- Curricular Focus – Engineering programs often focus on theory and conceptual design, while engineering technology programs usually focus on application and implementation. Engineering programs typically require additional, higher-level mathematics, including multiple semesters of calculus and calculus-based theoretical science courses, while engineering technology programs typically focus on algebra, trigonometry, applied calculus, and other courses that are more practical than theoretical in nature.
- Career Paths – Graduates from engineering programs often pursue entry-level work involving conceptual design or research and development. Many continue on to graduate-level work in engineering. Graduates from ABET-accredited bachelor level engineering degree programs are eligible to become registered professional engineers (P.E.) in all U.S states and territories by a process of two examinations (the FE and PE exams) and documentation of engineering work experience. This registration is commonly known as the PE License.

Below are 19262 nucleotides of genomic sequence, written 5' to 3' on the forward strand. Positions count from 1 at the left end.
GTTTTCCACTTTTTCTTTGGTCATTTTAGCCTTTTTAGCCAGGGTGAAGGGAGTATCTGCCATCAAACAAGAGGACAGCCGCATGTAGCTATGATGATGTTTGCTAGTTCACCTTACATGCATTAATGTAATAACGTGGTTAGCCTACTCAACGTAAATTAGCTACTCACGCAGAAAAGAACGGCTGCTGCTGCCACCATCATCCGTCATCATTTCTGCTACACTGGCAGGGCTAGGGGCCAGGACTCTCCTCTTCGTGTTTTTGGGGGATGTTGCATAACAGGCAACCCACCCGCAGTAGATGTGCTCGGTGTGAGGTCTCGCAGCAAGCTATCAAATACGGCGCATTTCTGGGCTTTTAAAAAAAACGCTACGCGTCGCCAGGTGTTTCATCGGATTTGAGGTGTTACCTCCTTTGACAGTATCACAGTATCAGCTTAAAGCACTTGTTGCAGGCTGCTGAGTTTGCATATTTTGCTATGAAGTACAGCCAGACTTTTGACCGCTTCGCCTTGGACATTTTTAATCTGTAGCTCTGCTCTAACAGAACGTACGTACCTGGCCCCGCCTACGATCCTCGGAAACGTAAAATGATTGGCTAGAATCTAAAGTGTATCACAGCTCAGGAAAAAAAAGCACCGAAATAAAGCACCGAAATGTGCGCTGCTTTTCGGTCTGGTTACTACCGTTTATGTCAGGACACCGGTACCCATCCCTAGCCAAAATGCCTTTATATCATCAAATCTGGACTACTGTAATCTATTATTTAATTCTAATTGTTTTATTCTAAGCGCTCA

Graduates of four-year engineering technology programs are most likely to enter positions in sectors such as construction, manufacturing, product design, testing, or technical services and sales. Those who pursue further study often consider engineering, facilities management, or business administration. Graduates from ABET-accredited bachelor level engineering technology degree programs are also eligible to become registered professional engineers by the same process in many (but not all) states.
Graduates of two-year engineering technology programs likely assume engineering technician positions in maintenance, production, or product development. Graduates of two-year programs are not eligible for professional licensure.
In general, engineering programs offer more foundational analysis of problems while engineering technology programs stress current industrial design practices that allow students to start developing practical workplace skills.